After that, once I entered Middle School, I started going to my school librarians for references. That's when I fell in love with everything Tamora Pierce (MORE MAGIC. MORE). My school library didn't have the best selection, so I took out what I could there and filled in the gaps with some help from my parents and Barnes & Noble. I can't remember why I didn't spend more time at my local library. The New York Public Library has an astoundingly large collection. I guess I was just kind of enamored with the idea of owning all of my books. I didn't want to ever have to give them back, y'know? 

For a good, long while after my introduction to Tamora Pierce, I didn't really set foot in a library unless it was for school. But then I spent the summer between sophomore and junior year of college taking summer classes up in Boston. I'd brought a couple of books up to school with me and I'd bought a few more on top of that over the year. Moving everything between apartments at school and back to my home in New York was getting heavy and annoying. Not to mention my roommates that summer were really into the going to the library. So I took my license and a Netflix envelop with my name and address on it to the library and got myself a Boston Public Library card (yet another impressive library collection). 

That summer I'd take a couple of books out at the time, but I wasn't as library-addicted as I used to be as a kid. I took out books I knew I didn't care to have my shelf, books that I would read or even just skim and return them. Then, the winter of junior year, I went through a terrible book buying slump. I bought maybe 6 or 7 books in a row and I didn't love any of them. I was so FRUSTRATED. I hated spending money on books I didn't love and then having to either return them or find room for them on my book shelves even though I really didn't feel like they belonged there (I seriously hate both of those things. A LOT).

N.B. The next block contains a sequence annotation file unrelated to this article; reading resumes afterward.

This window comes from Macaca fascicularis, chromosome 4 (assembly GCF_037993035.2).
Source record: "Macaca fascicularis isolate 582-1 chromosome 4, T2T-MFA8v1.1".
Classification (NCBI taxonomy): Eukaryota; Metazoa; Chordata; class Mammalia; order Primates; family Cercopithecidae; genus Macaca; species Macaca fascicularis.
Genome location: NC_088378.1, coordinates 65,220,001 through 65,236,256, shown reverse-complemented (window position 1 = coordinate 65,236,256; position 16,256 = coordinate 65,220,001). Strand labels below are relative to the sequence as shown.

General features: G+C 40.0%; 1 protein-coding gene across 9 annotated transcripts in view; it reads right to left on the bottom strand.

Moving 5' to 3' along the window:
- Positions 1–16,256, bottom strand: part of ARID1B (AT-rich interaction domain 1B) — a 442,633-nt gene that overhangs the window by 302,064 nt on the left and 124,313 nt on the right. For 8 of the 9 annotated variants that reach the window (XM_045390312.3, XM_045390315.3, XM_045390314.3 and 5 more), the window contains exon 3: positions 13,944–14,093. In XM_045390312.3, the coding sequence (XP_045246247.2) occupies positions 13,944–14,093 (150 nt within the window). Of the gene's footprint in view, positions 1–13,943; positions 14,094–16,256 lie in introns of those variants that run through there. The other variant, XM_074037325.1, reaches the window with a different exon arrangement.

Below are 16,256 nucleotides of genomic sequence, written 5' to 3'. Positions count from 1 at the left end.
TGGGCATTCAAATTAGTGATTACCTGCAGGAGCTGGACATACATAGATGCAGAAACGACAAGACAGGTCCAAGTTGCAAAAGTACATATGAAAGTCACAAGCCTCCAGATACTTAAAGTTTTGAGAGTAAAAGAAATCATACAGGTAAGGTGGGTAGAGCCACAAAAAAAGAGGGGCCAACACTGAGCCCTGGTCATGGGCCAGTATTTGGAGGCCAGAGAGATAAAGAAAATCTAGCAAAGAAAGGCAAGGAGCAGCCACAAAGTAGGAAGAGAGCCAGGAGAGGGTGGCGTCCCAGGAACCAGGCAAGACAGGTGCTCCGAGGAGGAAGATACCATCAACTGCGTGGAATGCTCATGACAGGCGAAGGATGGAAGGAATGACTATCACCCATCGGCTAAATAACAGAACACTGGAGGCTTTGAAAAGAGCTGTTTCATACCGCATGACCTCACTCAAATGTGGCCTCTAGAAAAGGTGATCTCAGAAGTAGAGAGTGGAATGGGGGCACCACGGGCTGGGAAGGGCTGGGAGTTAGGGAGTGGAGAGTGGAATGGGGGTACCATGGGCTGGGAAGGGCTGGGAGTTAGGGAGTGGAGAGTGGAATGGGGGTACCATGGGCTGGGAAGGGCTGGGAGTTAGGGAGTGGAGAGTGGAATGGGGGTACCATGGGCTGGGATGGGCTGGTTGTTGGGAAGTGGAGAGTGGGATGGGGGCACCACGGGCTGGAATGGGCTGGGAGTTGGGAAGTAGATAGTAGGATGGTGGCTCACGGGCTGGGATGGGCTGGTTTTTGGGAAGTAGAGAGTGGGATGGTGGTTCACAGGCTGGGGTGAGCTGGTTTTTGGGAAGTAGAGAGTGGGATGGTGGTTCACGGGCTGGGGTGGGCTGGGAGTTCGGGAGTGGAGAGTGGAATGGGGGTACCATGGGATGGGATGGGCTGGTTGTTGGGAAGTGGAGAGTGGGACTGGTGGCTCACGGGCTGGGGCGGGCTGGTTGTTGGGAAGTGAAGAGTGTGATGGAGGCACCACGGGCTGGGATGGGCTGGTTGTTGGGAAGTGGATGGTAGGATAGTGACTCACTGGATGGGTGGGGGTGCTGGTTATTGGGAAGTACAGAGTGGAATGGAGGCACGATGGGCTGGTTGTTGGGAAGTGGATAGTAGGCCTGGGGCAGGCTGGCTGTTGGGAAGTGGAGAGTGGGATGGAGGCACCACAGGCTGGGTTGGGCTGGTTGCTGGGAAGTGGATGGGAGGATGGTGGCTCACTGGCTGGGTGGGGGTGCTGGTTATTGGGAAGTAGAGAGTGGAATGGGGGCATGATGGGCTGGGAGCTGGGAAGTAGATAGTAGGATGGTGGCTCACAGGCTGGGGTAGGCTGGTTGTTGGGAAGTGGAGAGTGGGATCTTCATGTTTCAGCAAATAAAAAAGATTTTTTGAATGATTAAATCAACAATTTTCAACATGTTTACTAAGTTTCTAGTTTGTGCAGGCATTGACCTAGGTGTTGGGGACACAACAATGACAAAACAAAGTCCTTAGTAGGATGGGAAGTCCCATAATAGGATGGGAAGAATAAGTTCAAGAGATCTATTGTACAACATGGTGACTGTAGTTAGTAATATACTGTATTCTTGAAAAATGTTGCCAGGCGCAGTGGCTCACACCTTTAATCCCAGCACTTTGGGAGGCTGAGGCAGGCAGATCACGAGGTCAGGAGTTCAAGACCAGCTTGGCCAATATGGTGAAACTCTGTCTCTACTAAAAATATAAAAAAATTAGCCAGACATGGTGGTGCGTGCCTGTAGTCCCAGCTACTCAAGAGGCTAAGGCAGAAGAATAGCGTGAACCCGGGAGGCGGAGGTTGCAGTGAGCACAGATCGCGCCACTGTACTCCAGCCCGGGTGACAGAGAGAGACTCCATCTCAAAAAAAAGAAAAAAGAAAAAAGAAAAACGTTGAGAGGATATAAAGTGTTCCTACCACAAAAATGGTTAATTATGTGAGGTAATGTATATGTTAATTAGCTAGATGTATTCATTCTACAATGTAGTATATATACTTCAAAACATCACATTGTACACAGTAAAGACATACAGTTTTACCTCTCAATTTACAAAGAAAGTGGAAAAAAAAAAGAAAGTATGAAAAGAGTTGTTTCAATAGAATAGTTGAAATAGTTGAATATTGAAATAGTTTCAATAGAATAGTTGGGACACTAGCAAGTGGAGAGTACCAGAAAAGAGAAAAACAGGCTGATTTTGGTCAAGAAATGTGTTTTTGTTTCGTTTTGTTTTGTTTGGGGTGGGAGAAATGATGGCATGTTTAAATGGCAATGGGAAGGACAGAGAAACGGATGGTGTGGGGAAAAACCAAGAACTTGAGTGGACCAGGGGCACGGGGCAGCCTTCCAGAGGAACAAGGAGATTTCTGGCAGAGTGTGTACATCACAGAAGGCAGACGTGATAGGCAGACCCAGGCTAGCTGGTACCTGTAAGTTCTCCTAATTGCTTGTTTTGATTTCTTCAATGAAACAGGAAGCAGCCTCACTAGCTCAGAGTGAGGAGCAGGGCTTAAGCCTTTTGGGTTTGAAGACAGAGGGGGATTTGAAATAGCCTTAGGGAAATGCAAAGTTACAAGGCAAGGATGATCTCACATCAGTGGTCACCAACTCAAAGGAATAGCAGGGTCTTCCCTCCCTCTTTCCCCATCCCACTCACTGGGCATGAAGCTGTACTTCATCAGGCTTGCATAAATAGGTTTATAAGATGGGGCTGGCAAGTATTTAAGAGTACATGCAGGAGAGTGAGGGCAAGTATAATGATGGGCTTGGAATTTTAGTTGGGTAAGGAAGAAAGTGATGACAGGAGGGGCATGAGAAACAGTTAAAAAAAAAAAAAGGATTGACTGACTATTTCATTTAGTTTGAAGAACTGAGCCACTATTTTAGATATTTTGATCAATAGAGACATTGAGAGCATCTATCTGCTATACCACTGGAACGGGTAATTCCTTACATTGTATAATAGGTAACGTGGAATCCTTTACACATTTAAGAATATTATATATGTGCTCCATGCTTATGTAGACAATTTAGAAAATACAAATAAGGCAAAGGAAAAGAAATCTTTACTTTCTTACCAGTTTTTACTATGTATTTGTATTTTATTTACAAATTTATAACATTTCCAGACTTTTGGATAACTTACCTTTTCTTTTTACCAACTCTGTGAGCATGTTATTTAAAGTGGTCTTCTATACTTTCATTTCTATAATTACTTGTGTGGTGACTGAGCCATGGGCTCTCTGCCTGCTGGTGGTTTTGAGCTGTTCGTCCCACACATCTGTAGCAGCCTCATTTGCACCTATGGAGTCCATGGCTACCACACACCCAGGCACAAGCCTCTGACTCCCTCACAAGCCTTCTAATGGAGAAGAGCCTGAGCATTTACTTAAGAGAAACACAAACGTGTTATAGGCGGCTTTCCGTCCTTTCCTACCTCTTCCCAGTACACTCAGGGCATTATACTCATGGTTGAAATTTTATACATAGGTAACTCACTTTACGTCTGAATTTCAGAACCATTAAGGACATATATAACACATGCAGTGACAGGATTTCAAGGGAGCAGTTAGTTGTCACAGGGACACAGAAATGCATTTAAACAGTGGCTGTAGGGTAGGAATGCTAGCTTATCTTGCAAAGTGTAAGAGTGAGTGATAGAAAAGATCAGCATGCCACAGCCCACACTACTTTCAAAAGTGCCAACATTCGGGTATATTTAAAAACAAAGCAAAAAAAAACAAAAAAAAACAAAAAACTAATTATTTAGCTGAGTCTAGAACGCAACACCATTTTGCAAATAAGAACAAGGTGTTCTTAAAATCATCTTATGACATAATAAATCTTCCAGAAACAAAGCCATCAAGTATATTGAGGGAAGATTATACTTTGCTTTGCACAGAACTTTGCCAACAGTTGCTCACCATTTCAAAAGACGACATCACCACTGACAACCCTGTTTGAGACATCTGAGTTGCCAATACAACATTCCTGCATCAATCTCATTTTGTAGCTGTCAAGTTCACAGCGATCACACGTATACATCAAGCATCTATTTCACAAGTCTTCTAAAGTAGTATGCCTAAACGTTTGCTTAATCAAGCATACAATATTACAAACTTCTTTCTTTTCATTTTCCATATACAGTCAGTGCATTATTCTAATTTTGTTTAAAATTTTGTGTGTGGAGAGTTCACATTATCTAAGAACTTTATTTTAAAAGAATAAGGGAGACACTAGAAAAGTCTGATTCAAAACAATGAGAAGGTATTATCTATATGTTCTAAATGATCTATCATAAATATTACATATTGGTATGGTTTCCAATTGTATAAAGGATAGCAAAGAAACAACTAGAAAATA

With this frustration proving a non-stop bother, I started taking more and more books out of the library when I got back to school. And, even though I will always love owning books best, I fell back in love with the library. I would take out books, read 'em, return the ones I didn't totally love and buy the ones I did. It was great. I was saving money, helping library circulation and ultimately supporting authors I truly love. I even started using the library website to help me keep track of my TBR, currently-reading and read lists (I didn't start with Goodreads until a few months ago). And then, when I moved back to New York this past summer, I got myself a library card there and the rest, as they say, is history.

But my full force return to the library isn't just because of my irritation with spending money on books I don't absolutely love. Upon returning to New York, I realized just how much my local libraries were suffering. Blame it on the recession, governmental priorities or whatever else you want, there just isn't enough funding for libraries. Yes, donations help, but it's also about taking books out of the library. That's how the great and wise people who work at libraries know what books are popular, what types of books to acquire for the library in the future and proof that there's a real need for the library in the first place. I know, I know, you're one person, it doesn't matter, blah, blah, blah, but GUYS I think I've taken like 100 books out of the library in the last year alone. That definitely makes a difference (and it SERIOUSLY helped me save some money - hi again there, ya pesky recession).